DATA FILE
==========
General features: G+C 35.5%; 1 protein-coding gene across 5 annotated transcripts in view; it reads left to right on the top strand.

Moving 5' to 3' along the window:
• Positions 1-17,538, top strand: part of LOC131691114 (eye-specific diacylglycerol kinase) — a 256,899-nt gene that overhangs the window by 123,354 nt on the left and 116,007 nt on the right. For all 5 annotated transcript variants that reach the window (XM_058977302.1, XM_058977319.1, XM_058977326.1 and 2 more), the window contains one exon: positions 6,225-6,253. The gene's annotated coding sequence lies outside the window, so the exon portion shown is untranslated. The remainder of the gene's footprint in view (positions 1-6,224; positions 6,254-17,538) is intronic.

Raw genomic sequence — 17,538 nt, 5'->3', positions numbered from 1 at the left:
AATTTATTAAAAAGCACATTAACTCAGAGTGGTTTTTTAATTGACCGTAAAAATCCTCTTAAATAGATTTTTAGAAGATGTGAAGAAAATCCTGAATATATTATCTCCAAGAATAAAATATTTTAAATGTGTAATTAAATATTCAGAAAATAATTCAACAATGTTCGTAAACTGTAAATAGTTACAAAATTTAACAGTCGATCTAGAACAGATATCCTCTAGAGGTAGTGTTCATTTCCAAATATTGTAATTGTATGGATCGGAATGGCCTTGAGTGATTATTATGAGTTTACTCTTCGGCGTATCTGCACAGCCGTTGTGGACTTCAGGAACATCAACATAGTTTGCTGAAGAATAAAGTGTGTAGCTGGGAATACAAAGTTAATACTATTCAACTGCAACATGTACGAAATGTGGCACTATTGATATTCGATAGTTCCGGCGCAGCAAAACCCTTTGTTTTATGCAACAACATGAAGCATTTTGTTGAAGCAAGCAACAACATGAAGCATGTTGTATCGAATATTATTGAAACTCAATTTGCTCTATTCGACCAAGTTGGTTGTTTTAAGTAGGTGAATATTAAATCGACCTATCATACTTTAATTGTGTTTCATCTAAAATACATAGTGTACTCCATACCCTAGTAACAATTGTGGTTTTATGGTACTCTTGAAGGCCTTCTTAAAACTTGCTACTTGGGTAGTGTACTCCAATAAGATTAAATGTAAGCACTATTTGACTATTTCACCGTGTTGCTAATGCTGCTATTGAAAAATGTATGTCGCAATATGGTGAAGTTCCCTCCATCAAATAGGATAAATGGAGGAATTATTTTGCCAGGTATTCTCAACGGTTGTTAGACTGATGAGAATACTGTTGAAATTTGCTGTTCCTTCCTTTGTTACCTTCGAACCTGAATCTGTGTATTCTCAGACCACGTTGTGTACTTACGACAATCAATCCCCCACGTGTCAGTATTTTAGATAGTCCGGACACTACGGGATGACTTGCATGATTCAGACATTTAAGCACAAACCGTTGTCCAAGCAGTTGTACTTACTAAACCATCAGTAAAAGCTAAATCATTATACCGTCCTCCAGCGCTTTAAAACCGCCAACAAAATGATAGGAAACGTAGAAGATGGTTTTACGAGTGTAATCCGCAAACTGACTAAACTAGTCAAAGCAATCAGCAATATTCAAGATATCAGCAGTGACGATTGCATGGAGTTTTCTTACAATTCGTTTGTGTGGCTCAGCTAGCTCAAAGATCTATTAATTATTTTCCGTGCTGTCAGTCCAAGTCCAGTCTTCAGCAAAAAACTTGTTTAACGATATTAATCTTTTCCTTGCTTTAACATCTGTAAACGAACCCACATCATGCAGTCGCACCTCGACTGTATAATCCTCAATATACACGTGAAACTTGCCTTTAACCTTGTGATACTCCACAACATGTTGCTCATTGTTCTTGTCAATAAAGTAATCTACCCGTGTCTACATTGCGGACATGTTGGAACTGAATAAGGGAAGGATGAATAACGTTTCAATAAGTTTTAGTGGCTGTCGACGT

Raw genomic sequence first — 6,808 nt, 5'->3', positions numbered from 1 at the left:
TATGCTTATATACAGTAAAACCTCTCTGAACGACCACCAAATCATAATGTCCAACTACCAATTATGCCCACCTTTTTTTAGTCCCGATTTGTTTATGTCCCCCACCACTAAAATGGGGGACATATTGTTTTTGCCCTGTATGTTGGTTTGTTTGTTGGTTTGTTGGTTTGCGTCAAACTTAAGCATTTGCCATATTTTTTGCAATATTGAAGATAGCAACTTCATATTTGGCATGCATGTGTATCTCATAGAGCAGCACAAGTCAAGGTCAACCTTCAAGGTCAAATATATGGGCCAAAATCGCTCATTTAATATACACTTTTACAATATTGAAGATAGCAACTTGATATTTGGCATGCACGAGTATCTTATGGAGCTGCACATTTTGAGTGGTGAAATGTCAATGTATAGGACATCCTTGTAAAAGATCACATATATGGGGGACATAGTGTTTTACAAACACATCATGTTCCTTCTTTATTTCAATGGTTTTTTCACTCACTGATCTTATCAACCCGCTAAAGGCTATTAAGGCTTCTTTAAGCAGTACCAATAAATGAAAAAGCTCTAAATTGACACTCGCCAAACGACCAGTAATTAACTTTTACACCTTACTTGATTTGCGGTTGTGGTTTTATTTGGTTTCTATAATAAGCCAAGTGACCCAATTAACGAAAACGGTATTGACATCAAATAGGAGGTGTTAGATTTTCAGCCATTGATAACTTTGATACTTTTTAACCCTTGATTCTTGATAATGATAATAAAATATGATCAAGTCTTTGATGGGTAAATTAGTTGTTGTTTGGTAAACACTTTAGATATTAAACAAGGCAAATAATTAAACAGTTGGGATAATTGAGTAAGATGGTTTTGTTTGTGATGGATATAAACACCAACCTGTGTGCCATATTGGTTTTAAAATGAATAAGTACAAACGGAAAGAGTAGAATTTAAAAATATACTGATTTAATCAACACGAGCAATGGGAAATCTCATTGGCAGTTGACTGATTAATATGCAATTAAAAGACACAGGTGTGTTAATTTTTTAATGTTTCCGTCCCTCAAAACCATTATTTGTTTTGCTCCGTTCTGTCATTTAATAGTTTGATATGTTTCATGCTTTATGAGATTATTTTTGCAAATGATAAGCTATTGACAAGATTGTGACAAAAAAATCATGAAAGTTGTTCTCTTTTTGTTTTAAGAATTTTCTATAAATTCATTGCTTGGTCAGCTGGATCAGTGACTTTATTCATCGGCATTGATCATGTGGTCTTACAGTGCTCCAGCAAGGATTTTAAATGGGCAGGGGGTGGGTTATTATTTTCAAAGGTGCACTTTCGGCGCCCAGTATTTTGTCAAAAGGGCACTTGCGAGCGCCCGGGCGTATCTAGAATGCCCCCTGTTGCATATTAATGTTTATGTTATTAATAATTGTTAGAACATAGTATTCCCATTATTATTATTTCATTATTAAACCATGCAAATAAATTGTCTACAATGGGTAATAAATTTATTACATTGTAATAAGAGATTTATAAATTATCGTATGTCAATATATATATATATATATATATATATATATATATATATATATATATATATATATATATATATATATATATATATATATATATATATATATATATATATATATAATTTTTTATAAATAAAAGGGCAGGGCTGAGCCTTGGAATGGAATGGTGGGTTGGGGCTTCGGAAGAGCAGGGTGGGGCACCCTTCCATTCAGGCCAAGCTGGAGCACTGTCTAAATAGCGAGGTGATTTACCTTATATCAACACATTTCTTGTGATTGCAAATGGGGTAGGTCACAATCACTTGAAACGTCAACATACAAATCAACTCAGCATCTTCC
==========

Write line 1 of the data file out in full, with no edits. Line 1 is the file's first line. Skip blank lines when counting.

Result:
General features: G+C 35.5%; 1 protein-coding gene across 5 annotated transcripts in view; it reads left to right on the top strand.